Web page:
The Cooperman Court reasoned that the failure to make proper S.E.C. filings did not involve conduct in the Eastern District of Pennsylvania, because the filings were required to be filed with the SEC in Washington D.C. Even though two of the eight companies at issue had offices in Philadelphia, the Court held that they key act constituting the violation was the failure to file a timely form in Washington, D.C. Id. Further, the Court held that Cooperman did not engage in “continuous and substantial” business in the Eastern District of Pennsylvania, because he was not engaged in ongoing activism in the district at the time the Complaint was filed. Id. at *8. Although Cooperman had held stock in three companies with offices in the district, he was not engaged in any ongoing shareholder activist role with those companies at the time the Complaint was filed. Thus, the Court dismissed the § 13(d) and 16(a) claims for improper venue – even though the insider trading claim was properly brought in the district – because it held that “‘each separate cause of action'” is required to be brought in the proper venue.[8]

III. The SEC Gives Up its Demand for an Industry Bar, After Two of Its Claims Are Dismissed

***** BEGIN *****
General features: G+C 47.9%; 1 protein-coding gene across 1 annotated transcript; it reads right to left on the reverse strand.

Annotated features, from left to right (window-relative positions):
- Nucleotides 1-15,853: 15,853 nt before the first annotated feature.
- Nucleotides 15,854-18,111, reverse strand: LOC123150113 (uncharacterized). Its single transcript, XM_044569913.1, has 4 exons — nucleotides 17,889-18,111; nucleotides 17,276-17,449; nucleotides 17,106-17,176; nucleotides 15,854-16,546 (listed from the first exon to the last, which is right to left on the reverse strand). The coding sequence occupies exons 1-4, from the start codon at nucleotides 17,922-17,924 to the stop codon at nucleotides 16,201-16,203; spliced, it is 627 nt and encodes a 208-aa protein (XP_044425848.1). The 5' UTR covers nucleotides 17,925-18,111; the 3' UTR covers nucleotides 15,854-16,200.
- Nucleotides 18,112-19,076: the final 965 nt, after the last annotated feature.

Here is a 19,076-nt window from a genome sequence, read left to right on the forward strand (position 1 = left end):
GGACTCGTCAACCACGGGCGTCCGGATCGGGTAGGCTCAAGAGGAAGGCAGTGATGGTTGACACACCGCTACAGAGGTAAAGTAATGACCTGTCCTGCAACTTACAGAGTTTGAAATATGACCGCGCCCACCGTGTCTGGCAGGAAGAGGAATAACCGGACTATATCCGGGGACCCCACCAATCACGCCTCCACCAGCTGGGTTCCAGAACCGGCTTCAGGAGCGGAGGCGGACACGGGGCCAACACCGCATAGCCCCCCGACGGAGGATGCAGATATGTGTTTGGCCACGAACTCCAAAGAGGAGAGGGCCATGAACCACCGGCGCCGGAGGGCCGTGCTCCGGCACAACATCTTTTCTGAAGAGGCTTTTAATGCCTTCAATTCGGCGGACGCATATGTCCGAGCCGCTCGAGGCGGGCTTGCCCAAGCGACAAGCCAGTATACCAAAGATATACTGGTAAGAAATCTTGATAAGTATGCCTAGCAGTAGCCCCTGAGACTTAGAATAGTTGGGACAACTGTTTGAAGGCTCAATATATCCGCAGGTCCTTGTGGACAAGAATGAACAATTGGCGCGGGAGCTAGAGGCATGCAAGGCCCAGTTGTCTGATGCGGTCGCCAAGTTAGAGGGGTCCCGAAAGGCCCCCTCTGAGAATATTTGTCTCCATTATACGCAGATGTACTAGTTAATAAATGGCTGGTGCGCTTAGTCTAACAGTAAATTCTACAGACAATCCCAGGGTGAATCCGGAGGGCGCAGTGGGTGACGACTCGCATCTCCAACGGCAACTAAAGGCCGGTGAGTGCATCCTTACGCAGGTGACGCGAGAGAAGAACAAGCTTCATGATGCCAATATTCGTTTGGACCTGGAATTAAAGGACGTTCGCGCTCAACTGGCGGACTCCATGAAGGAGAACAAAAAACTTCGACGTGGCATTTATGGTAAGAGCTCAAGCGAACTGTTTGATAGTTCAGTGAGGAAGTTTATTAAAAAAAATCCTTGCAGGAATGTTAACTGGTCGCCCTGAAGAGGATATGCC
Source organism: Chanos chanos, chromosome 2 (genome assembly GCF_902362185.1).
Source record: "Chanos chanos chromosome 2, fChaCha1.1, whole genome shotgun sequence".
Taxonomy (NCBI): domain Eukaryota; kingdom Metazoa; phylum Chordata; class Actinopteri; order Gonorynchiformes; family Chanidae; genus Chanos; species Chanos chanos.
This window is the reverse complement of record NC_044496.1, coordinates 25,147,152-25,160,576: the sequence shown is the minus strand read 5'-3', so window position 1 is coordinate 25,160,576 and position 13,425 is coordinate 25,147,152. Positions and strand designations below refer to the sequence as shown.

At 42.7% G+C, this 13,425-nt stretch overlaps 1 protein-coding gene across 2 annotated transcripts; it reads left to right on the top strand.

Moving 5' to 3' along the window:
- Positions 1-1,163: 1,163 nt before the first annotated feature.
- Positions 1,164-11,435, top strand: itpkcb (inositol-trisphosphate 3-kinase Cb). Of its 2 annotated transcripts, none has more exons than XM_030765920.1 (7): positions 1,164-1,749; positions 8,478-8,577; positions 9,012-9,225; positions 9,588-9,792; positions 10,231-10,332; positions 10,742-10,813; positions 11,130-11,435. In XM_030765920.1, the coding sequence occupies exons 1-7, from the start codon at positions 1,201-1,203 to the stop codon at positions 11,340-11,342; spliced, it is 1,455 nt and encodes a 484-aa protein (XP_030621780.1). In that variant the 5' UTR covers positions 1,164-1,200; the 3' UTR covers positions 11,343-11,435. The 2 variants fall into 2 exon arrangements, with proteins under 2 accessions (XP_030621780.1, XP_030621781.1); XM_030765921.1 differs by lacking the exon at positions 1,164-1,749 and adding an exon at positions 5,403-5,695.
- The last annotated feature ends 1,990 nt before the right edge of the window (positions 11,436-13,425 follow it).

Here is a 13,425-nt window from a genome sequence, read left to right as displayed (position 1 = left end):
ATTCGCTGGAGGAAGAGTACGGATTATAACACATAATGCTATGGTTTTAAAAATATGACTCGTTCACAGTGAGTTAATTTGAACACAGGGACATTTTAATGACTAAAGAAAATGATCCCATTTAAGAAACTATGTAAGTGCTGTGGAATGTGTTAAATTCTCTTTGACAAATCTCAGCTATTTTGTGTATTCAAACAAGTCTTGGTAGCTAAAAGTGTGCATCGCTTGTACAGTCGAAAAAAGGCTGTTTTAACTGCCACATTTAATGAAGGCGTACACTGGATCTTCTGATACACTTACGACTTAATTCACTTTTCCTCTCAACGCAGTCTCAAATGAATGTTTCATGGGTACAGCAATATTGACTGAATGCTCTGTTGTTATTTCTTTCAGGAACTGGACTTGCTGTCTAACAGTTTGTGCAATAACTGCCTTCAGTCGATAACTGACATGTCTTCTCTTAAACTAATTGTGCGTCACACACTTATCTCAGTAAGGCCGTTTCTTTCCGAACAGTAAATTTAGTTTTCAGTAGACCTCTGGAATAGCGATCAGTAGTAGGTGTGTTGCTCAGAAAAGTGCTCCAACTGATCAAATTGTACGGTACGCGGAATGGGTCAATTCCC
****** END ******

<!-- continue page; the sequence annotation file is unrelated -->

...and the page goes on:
Just two months after the Court dismissed part of the SEC’s Complaint, the SEC settled with Cooperman without requiring an industry bar or suspension. Under the settlement, Cooperman and his firm Omega Advisors neither admit nor deny any wrongdoing. Cooperman and Omega agreed to (i) $1,759,049 in disgorgement for the insider trading claim – reduced from the $4.1 million of disgorgement the SEC originally sought; (ii) $1,759,049 in civil penalties; (iii) $429,041 in prejudgment interest; and (iv) permanent injunctions against violating § 10(b) and Rule 10b-5 in the future. Cooperman also individually agreed to pay another $1,000,000 civil penalty for the §§ 13(d) and 16(a) claims, and to a permanent injunction against future violations of those statutes. Finally, Cooperman and Omega agreed to hire an independent consultant for five years to monitor their insider trading practices and policies, and to hire a nationally-recognized law firm to monitor their S.E.C. filings as to their stock holdings.[9]